The row between a Catholic cabinet minister and a group of high-ranking Catholics who are criticising the Government’s welfare reforms has continued this week, with further letters exchanged in which each party defends its corner.
Responding to an open letter published in The Tablet three weeks ago, and signed by high-profile Catholics including academics Sir Tom Devine and Tina Beattie and writers David Lodge and Frank Cottrell-Boyce, Mr Iain Duncan Smith says the Government’s plans would restore fairness, simplify the benefits system and help people into lasting employment.
He says that, far from the benefit changes causing claimants’ heath to deteriorate, they were changing attitudes towards gaining employment, and defended the Work Capability Assessment, saying the Government had already made “considerable improvements” to the process, including accepting more than 100 recommendations from five independent reviews. Mr Duncan Smith added that disability benefits had been made exempt from some of the changes in the budget earlier this month.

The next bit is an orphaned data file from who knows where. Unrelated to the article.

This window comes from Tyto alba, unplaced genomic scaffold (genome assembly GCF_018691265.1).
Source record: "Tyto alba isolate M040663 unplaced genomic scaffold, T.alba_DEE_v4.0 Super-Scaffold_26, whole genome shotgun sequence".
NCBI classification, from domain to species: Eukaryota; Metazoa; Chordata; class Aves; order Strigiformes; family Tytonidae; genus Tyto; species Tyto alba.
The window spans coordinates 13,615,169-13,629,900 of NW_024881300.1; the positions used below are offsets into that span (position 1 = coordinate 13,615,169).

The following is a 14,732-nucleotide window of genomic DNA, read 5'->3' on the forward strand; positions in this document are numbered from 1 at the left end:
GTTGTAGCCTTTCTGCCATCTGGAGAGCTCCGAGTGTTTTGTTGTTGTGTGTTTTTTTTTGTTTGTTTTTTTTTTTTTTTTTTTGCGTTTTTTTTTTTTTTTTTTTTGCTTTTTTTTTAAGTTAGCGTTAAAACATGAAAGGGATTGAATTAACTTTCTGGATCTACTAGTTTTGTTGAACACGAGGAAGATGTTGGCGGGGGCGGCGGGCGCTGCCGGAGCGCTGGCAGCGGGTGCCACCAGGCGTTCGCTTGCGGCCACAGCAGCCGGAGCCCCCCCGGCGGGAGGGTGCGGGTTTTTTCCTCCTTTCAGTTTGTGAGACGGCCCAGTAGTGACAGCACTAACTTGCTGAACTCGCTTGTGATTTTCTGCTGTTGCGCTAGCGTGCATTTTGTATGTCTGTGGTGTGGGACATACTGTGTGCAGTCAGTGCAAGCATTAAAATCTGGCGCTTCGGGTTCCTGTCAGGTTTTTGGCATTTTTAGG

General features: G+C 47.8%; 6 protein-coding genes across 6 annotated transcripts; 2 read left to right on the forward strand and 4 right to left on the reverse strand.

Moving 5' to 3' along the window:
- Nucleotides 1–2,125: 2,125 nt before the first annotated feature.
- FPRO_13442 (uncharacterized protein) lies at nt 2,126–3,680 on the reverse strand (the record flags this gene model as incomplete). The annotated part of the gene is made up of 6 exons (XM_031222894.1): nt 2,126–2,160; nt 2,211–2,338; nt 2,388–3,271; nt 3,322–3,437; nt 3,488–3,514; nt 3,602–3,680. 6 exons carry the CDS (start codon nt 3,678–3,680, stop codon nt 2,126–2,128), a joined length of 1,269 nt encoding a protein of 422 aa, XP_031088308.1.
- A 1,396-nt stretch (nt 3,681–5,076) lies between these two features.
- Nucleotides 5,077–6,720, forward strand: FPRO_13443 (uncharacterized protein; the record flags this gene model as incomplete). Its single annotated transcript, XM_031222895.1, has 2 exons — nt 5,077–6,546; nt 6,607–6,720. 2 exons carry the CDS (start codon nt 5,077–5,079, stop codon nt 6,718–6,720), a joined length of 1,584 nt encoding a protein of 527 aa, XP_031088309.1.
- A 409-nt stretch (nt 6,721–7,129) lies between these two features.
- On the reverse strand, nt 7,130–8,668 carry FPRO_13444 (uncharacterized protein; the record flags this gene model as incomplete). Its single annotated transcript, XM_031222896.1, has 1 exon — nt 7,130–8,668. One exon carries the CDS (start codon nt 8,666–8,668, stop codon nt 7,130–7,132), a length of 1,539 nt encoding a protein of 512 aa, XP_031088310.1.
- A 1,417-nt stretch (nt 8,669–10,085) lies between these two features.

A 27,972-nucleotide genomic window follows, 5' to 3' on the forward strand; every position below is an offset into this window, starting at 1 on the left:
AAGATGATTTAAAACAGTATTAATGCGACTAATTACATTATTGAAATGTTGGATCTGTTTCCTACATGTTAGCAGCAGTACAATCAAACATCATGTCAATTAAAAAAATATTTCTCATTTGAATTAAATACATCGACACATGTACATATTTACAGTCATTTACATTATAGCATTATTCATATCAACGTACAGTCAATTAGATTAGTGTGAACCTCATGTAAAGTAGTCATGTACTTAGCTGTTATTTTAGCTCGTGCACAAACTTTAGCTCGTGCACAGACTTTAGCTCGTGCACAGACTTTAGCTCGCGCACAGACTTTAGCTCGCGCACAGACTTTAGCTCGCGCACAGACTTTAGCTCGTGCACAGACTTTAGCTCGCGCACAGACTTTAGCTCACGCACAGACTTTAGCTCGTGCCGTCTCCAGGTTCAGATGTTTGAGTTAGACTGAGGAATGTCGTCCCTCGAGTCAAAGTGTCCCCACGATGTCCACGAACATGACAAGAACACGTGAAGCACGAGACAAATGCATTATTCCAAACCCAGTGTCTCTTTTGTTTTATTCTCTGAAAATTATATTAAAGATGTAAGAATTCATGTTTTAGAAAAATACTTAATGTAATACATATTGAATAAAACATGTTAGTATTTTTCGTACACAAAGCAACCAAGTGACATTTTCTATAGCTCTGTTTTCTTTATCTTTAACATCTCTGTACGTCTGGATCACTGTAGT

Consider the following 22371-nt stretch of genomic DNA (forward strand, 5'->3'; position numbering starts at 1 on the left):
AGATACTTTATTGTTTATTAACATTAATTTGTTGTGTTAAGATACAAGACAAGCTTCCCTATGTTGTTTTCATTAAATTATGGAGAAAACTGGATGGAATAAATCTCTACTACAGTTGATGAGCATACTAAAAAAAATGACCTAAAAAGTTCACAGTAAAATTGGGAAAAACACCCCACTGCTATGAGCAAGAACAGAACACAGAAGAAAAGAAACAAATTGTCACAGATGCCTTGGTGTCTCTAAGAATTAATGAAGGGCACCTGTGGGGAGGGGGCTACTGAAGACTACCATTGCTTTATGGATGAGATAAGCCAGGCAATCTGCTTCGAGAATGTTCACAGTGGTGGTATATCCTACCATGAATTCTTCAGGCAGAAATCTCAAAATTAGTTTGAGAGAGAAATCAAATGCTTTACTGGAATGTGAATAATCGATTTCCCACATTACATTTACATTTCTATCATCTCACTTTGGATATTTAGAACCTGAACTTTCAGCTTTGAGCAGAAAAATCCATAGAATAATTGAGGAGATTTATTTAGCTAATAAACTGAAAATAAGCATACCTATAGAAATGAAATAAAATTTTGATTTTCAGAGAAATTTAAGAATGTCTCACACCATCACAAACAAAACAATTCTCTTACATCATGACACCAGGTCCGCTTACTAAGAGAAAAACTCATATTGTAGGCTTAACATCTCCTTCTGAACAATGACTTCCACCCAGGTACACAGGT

But the writers of the initial letter have written again to Mr Duncan Smith challenging him on his response. They point to a “number of sources” showing that sick and disabled people have been harmed by cuts to welfare and that guidance from Mr Duncan Smith’s own department suggests benefit sanctions can have a detrimental effect on someone’s health. The new letter also states the Work Capability Assessment is still “not fit for purpose”.